One of the reasons fast food gets a bad rap is because of how bad it can be for your heart. But if you eat fast food in moderation and make a few simple changes, you can make it work with your diet.
For optimal heart health, the American Heart Association recommends you consume no more than 1,500 milligrams of sodium per day. And no more than 6 teaspoons or 100 calories of sugar a day for women. Unfortunately, one fast food meal can potentially cause you reach both.
So, here are some fast food nutrition facts you can use the next time you hit the drive-thru.
Pass on the "value-size." When you super size, the size of your fries isn't the only thing that gets bigger (watch the movie Super Size Me! and see).
Skip the sides. Eating a burger or sandwich by itself is often filling enough. If you do want a side, consider ordering a fruit cup or side salad. Most fast food restaurants now offer them.
Avoid double meat and bacon. A serving size of meat is 2-3 ounces — about the size of a deck of cards. You're probably getting well over that with a single meat patty. Bacon is high in calories and fat with little nutrient content.
Try the grilled chicken sandwich. Poultry without skin is significantly leaner than the meats most fast food companies use in their burgers.
Eat your sandwich open-faced. By eating only half the bun, you can eliminate unnecessary calories.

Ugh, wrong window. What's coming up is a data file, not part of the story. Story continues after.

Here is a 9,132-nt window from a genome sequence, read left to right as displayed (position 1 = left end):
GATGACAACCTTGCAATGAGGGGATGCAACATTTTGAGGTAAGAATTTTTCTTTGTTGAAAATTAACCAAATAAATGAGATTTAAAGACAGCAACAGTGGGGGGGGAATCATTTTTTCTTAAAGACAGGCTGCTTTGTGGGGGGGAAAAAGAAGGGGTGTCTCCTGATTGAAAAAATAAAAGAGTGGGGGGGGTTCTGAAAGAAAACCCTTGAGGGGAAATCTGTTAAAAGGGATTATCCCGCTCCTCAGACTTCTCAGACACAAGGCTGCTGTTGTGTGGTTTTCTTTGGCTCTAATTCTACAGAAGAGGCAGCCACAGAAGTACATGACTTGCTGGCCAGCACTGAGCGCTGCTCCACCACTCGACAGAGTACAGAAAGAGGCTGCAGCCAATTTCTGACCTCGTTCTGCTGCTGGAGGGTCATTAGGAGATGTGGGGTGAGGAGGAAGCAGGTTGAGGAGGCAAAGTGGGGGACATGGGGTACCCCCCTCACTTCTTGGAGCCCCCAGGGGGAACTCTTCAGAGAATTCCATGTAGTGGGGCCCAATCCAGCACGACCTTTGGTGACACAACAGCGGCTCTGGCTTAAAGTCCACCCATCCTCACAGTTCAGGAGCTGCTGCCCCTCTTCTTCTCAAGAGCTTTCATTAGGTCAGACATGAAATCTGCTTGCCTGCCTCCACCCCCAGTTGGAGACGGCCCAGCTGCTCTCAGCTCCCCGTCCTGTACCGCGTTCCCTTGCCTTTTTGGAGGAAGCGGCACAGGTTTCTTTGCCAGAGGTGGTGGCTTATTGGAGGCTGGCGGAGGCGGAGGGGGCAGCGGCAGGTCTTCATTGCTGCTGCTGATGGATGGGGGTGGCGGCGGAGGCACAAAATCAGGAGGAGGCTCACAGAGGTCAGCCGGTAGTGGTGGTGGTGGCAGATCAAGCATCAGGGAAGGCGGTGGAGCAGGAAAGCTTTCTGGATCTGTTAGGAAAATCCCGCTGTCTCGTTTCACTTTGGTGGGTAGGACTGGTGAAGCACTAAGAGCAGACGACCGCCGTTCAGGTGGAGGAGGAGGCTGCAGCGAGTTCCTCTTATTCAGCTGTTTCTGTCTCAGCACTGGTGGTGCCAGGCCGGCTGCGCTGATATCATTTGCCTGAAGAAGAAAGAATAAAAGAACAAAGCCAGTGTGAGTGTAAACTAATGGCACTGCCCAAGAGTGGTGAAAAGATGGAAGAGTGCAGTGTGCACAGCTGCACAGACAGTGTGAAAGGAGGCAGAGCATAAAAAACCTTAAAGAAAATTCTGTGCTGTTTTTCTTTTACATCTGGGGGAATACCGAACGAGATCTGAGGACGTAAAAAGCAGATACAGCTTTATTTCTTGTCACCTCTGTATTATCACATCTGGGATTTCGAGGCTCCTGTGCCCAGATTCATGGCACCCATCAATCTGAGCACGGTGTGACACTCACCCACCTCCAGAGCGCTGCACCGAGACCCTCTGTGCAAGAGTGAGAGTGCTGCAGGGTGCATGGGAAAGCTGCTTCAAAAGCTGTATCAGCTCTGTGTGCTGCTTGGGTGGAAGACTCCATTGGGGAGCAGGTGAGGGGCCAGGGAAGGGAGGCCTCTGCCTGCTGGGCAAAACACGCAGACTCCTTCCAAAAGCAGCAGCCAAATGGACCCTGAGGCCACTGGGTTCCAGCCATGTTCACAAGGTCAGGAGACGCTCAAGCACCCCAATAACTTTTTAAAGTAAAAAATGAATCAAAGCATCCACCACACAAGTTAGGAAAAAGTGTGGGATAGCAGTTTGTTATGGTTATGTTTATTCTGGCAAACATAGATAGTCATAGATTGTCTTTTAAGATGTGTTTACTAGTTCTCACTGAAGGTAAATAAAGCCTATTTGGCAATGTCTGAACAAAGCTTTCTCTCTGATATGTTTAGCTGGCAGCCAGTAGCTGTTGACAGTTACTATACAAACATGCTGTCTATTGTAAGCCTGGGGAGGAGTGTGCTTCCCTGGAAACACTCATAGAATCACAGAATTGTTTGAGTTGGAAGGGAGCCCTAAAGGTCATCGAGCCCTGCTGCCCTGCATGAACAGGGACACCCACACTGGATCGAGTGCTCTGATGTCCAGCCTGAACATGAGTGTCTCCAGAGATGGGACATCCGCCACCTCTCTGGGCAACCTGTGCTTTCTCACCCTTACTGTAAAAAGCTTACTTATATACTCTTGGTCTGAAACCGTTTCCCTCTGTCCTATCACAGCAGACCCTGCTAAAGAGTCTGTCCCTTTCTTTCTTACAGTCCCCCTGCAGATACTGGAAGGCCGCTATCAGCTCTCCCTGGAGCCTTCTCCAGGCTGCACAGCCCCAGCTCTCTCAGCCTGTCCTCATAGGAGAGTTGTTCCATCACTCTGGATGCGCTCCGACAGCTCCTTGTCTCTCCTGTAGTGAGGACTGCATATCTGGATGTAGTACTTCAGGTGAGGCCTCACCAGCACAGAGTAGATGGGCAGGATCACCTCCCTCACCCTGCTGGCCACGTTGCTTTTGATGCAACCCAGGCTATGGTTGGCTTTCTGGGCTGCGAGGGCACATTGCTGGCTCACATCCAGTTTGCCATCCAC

French fries are always salty. But a sandwich or burger from a fast food restaurant can contain more than 100 percent of your daily suggested sodium content. Try half a sandwich with a side salad (and low-sodium dressing) instead.
Ask for a wheat bun. Some places offer a wheat alternative, and it never hurts to ask.
Skip the mayo and other sauces. These dressings and sauces add unnecessary calories and fat.
Drink water or low-fat milk. Diet soda if you must. Sodas and most juices are loaded with sugar, which have calories you don't need.
Many fast food restaurants even list the nutrition facts for their food near the counter. You can use it to find out things like:
Fat and sodium content
Trans fat amount
Saturated fat level
And if you’re a calorie counter, you’ll even be able to add those up, too. Several fast food restaurants now post calorie information next to the item on the posted menu. Next time you’re passing on fresh fruit for onion rings, keep this blog post in mind.
You can also check out our fast food nutrition infographic. It contains many additional statistics you may find interesting and it might help you make healthier decisions the next time you’re thinking about fast food for lunch or dinner.